Why do letters of recommendation matter so much in the MBA admissions process? It’s simple: Admissions officers know that your supervisor and colleagues in the workplace are the best judges of your performance and your potential. Just as employers rely on top MBA programs to find the best and the brightest future business leaders, business schools’ admissions officers rely on recommendation writers to help them find them in the first place.
When employers are pressed for why they tend to recruit MBAs from the same top business schools, their answer often boils down to: “The schools wouldn’t have admitted them if they weren’t great, so we know we’re fishing in a pool of highly skilled talent. The schools make it easy for us to find a lot of great potential hires in one place.” That’s not a new idea — yes, getting one’s “ticket punched” at a top MBA program can sometimes seem to be the real value in earning an MBA — but it cuts right to the heart of what employers must deal with. When a company wants to hire a few dozen newly minted MBAs, they simply can’t recruit at every business school around the world. They don’t have the time or the money. Iinstead, they put their trust in the top schools admissions offices to do their jobs right, and to keep their classrooms stocked with A-level talent.
So, how do the MBA admissions officers do it? They have to sift through thousands of great essays, GMAT scores, and resumes to separate the wheat from the chaff. (HBS alone had to sift through more than 9,500 applications this past admissions season.) Even after interviewing some or all of the applicants, how can tell who’s great vs. who merely talks a good game?
Their jobs are made easier, in part, by great letters of recommendation. We recently heard an admissions officer say, “Recommendation writers have seen the applicant in a variety of situations, and knows him far better than we can after reading a few essays. They know the applicant’s true grit, and they’re communicating that to us. A well-written letter of recommendation makes our jobs much easier in this way.” It’s the same exact dynamic at work in both instances: The person in the decision maker’s seat needs to make an important decision without having perfect information. So, they need help from someone else who knows you better.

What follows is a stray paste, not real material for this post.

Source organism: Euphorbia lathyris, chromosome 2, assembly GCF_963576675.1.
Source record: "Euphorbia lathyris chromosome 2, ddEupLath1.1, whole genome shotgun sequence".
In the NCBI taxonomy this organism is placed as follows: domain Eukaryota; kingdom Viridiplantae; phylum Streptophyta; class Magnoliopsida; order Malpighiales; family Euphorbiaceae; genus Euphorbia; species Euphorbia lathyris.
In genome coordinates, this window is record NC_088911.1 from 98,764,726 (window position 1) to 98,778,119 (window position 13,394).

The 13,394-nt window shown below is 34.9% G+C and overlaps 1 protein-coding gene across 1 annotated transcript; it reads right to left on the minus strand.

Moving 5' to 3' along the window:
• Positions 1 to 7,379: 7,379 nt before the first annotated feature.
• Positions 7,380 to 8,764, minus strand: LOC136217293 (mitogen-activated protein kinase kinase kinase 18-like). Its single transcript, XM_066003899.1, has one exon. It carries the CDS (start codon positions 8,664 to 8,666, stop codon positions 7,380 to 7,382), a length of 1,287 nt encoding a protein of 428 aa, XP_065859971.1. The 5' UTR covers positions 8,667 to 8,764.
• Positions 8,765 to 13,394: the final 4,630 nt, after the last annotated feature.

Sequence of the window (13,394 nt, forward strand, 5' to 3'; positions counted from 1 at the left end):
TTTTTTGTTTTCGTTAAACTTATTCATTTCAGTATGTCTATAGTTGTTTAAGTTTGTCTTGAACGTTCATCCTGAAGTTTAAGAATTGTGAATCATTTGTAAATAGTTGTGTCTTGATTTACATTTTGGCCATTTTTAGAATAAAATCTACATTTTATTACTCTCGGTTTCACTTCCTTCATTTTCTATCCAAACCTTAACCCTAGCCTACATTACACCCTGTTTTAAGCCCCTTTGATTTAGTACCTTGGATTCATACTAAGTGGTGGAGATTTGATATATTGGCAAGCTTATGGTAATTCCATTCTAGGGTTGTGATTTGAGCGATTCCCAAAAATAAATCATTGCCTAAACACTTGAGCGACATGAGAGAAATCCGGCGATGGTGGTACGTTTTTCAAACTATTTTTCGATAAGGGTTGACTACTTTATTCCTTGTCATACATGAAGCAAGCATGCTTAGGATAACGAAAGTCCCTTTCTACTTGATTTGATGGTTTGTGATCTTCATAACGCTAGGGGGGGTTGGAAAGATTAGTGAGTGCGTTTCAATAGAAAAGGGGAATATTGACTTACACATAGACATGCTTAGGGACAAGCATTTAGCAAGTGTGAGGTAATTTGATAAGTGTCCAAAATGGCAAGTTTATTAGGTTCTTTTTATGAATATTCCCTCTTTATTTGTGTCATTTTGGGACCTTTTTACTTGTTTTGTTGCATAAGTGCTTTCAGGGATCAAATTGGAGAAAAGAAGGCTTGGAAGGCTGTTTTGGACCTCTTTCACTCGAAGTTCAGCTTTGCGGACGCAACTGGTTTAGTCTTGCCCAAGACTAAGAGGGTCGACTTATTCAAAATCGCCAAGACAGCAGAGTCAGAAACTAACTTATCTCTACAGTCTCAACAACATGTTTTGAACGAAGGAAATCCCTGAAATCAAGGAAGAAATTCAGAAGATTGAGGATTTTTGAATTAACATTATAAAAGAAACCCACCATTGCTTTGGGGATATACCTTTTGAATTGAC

When business school applicants talk about the admissions game, they spend a lot of time talking about the GMAT and their essays. Their letters of recommendation seem to reside in a place in their minds somewhere below their essays and above the data sheets — important, but not quite as exciting as some of the headliners in their application. Nothing could be further than the truth. Although your recommendation writers most likely (you hope) support your candidacy, what they say about you is critically important for an admissions officer who needs to make a decision on your candidacy.
So, find recommendation writers who know you well and will be very enthusiastic about your candidacy. Spend as much time as you can preparing them with specific examples to support their answers, and drive home the message that they should communicate nothing less than 100% passion about your candidacy. When MBA admissions officers see these elements in a recommendation, they know they’re on to something good. They can only learn so much about you from your test scores and essays, so this “second voice” is a critical voice in the evaluation process.
Use it to your advantage, and you can put admissions officers at ease as they review your application, because they’ll know that someone else has done the work for them in finding a terrific young professional.
For more help with your MBA letters of recommendation, take a look at Your MBA Game Plan, one of the world’s most popular books about MBA admissions. And, be sure to subscribe to this blog and to follow us on Twitter for more advice on the MBA admissions process!